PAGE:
In light of that, people don't bounce around that much.  So Canon would much rather take baby steps, lovingly dial-in the 7D2, and not release it until it's 100% ready.  And as someone who has enjoyed a completely problem-free 5D3, I agree with that approach completely.  The wait is usually worth it.

- A

139
So you ordered those Trekpaks, eh?
The prototype looked better than the mass production, unfortunately. Also, at 3 lbs for the smaller Rollipack, I am worried about how much weight that will add. The velcro dividers are supposed to be 1 lb.

Not yet I haven't. 

First:  there is no phone number to call.

Second:  Using their contact web form I asked them a softball question of "can I use those couplers to attach two segments end to end (to make a longer one), and though I'm pretty sure the answer is yes, I've gotten no response in days other than a same-day automailer saying they'd get back to me soon.

Then I saw this:  http://blog.trekpak.com/2013/11/shipment-delay-our-apologies/

Then I saw this:  Nothing ships until July 7th

And then I wondered (a) how badly they wanted my business and (b) if it's Nanuk/Pelican insert time.  (I've spoken to the Pelican customer support folks and they are on top of it -- their products, what goes with what, what my options are, etc.  I'm assuming Nanuk would be similar.)

P@#$es me off as this looks like a stellar idea for a product.  I may wait it out further, as it's the only 30"x20" option I have that won't have repeat walls.  (All the Nanuk/Pelican options involve putting 2-3 inserts in side by side.)

- A


140
EOS Bodies / Re: More EOS 7D Replacement Buzz Going Around [CR2]
« on: June 09, 2014, 04:26:12 PM »

Yeah, the 40 is very impressive bar the focus speed.

If you take STM as a replacement for the buzzy micro motor AF on cheap lenses, it's a nice improvement (although I can only guess about speed as I've never owned one of those lenses). It also doubles up as a nice damped AF system for video, which is why it may get introduced in replacements for lower end USM lenses.

I see no reason why the attributes of STM (slow, progressive AF suitable for natural looking pull focus on video) and those of USM (snappy, near instant AF for stills) can't be combined into one lens. In the meantime, I'd very much like high end photographers lenses to carry on with the current USM tech.

Any chance the AF drive could be USM or STM selectable by a switch?  Lightning quick for stills and smooth for video?

Or is that such a foundational lens design consideration that you can't do both?

- A

141
EOS Bodies / Re: More EOS 7D Replacement Buzz Going Around [CR2]
« on: June 09, 2014, 04:24:24 PM »
I have used the 55-250 STM as a test for concerts and animal shooting. I haven't measured it, but to me the STM seems to work just fine, although it feels a tad slower (?) than USM (still significantly quicker than non-USM though). The one thing to keep in mind is that the focus on these STM lenses is electronic, so you can't "full-time manual focus" without power to the camera.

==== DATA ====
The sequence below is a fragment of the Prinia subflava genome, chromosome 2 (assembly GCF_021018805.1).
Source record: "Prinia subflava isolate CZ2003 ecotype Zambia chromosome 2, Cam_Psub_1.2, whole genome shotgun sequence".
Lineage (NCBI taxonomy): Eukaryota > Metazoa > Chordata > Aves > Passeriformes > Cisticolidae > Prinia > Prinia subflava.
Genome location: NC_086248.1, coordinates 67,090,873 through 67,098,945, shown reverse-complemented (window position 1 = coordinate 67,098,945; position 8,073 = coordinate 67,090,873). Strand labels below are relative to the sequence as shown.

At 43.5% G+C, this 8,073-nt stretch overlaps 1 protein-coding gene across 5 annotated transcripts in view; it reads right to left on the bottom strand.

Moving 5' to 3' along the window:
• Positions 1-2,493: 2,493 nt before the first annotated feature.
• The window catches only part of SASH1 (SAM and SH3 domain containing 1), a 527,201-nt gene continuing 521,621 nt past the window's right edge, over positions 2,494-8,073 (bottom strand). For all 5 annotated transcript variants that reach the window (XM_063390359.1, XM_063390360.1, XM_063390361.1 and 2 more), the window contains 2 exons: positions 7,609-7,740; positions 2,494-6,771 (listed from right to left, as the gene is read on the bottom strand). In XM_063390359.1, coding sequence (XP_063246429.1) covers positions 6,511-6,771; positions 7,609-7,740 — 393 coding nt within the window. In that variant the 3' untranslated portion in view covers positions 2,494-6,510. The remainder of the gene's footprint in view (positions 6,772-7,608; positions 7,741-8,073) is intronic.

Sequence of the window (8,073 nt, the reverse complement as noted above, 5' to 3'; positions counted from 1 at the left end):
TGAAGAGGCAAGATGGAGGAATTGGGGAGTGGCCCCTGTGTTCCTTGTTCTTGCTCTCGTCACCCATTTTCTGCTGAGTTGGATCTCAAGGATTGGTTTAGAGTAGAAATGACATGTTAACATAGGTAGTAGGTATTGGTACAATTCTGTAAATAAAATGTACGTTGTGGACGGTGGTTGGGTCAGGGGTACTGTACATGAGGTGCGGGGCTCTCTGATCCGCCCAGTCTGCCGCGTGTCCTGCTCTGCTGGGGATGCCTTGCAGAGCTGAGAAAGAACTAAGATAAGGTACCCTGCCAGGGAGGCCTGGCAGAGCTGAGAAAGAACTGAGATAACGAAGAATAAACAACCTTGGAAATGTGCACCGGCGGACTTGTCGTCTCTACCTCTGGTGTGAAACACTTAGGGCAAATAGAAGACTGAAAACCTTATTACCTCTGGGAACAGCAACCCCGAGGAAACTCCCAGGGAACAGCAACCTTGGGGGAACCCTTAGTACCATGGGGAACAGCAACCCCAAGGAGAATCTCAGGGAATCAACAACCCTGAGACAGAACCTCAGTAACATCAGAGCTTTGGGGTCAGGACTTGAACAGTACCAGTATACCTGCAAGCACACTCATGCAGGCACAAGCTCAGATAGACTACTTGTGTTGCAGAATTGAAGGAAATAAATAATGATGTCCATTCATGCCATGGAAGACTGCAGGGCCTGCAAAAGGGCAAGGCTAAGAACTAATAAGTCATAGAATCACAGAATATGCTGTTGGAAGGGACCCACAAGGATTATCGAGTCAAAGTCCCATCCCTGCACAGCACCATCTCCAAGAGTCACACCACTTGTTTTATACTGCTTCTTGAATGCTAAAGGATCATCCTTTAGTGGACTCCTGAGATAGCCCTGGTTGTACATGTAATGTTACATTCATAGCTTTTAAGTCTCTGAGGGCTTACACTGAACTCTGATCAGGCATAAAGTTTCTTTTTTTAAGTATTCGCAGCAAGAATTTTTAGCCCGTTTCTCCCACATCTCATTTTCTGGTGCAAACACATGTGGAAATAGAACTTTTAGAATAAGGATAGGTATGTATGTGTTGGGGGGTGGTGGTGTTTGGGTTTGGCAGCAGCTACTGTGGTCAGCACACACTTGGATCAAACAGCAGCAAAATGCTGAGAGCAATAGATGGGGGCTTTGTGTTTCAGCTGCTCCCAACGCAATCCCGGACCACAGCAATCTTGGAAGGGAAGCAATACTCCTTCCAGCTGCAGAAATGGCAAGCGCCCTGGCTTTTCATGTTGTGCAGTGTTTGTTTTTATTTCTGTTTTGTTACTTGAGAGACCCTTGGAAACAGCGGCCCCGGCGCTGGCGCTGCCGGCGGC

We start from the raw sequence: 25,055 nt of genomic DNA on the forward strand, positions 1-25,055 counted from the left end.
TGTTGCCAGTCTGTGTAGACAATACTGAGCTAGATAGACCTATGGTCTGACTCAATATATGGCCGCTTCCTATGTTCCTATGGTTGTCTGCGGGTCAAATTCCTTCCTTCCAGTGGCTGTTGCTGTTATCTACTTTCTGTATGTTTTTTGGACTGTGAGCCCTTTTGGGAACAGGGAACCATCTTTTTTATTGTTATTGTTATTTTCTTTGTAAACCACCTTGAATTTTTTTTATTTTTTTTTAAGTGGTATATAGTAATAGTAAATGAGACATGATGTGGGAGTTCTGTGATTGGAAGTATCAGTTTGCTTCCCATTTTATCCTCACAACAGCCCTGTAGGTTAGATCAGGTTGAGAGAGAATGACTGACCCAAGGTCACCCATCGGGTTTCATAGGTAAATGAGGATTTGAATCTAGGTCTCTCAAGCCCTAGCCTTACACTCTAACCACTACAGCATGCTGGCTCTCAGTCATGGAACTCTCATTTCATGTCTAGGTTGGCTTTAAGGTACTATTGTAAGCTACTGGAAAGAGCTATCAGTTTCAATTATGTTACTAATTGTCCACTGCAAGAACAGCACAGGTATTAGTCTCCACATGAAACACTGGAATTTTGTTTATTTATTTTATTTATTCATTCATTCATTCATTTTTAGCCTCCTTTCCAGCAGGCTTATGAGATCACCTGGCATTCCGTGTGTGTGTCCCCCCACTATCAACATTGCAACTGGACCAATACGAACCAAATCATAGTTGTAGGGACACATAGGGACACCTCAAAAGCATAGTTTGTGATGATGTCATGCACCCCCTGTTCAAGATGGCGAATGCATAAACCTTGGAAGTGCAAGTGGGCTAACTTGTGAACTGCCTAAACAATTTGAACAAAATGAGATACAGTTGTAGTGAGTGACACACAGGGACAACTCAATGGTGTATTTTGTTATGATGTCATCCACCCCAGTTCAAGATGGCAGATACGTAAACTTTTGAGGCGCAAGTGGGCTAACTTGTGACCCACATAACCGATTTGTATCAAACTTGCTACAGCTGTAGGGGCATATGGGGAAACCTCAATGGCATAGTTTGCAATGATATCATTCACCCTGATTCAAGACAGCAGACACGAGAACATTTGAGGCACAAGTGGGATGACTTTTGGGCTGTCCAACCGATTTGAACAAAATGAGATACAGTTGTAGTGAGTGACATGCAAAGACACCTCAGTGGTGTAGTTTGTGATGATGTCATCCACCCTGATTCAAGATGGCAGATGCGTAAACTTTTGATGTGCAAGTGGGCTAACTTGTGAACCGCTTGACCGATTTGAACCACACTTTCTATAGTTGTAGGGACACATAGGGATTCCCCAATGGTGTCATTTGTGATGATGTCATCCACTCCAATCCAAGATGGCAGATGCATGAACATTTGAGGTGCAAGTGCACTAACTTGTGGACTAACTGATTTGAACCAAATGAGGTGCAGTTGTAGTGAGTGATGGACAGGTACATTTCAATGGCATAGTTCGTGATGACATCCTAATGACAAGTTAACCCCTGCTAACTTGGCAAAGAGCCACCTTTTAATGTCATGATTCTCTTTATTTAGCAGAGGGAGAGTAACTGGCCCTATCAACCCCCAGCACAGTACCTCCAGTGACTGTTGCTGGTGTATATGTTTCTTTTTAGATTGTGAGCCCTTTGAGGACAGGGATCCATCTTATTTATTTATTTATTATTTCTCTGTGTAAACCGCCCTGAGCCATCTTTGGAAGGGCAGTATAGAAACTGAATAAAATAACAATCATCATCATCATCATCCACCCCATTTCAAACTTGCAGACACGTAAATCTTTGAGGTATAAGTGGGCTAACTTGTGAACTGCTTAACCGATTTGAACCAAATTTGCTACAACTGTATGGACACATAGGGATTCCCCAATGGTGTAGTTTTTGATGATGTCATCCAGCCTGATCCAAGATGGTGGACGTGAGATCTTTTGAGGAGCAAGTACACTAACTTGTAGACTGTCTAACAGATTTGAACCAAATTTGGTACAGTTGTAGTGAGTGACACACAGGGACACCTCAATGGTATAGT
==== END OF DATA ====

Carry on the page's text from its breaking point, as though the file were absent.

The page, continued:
I don't want to be a lens snob, but as a still shooter with a bag full of USM glass, I only see STM as an improvement over the non-USM lenses I left behind years ago.  I have yet to hear of a single thing it does better than USM for stills.

So STM, for me, says 'for video', and as such, won't be getting any of my money.

- A

142
EOS Bodies / Re: More EOS 7D Replacement Buzz Going Around [CR2]
« on: June 09, 2014, 03:16:57 PM »
Just to throw this out there... If Dual pixel tech is ever going to hit full frame cameras like the 5d4 or 6d2 or 4d then FF will need a compatable STM lens too.

Good point. We already have the 40, but a slow zoom is the typical deployment of such technology. These EF-S zooms so far been optically very good, and very cheap. Does anyone see an EF 28-135/3.5-5.6 IS STM on the horizon? Nikon recently refreshed their budget full frame variable aperture zoom.

This is entirely ignorance on my part as the only STM I own is the pancake, so I'll ask:

1) Do any still shooters who are shooting moving subjects use STM glass at all? 

2) Has STM focusing speed improved to catch up with USM speed? 

3) Does STM work well in Servo for moving subjects?

Please educate me, as I think my first go at STM with the pancake was not impressive on those three fronts.   That lens is a marvel, but only for static shots in my book.

Maybe more recent STM glass is better?

- A

143
EOS Bodies / Re: More EOS 7D Replacement Buzz Going Around [CR2]
« on: June 09, 2014, 01:45:14 PM »

An STM lens.  Really.  That's pretty weak for what is presumably a best-in-class APS-C rig in the $2k neighborhood.  STM is fine for video, and it's also nice upgrade over the squeaky slow AF motors of the older entry level Rebel kit glass, but 7D2 still shooters would want the speed of USM, right?

Are they legitimately going after pro wildlife/sports guys with this rig or just enthusiasts who want a high burst rate?  Surely the days of kitting this with a relatively average lens are over, aren't they?  (I recognize that the people drooling over a 7D2 likely already have a lot of glass, but the same could be said at the launch of the 5D3 and that had a decent lens kit option...)

Just riffing here:  any chance Canon kits this with a really solid L lens?  I recognize that a 24-something zoom lens will be too long on the wide end for a standard zoom.  So...

Kit it with a 16-35 F/4L IS?

Kit it with a first-ever L lens in an EF-S mount?  An EF-S 15-50 F/4L IS?  An L-quality update to the 17-55 F/2.8 IS?

Kit it with the Sigma 18-35 F/1.8?
  ;D

- A

144
EOS Bodies / Re: Reports of EOS 7D Reaching End of Life [CR2]
« on: June 09, 2014, 11:21:22 AM »

I'm also curious to see what the price will be.  When I first offered that the 7D2 will cost more than the 6D, many disagreed.  I still think -- depending on the features and how good the sensor is -- this camera could comfortably climb above $2K (body only) at first offering.

For certain shooters, the 7D2 is their holy grail and it represents a spectacular savings in lens costs for them.  That small sliver of shooters would pay above $3k for it, I'd guess.

But, not knowing the specs and recognizing that Canon isn't building this rig just for wildlife/sports folks, I'm guessing this is a $1,999 - $2,499 rig at first offering.

- A

145
EOS Bodies / Re: Reports of EOS 7D Reaching End of Life [CR2]
« on: June 09, 2014, 11:14:48 AM »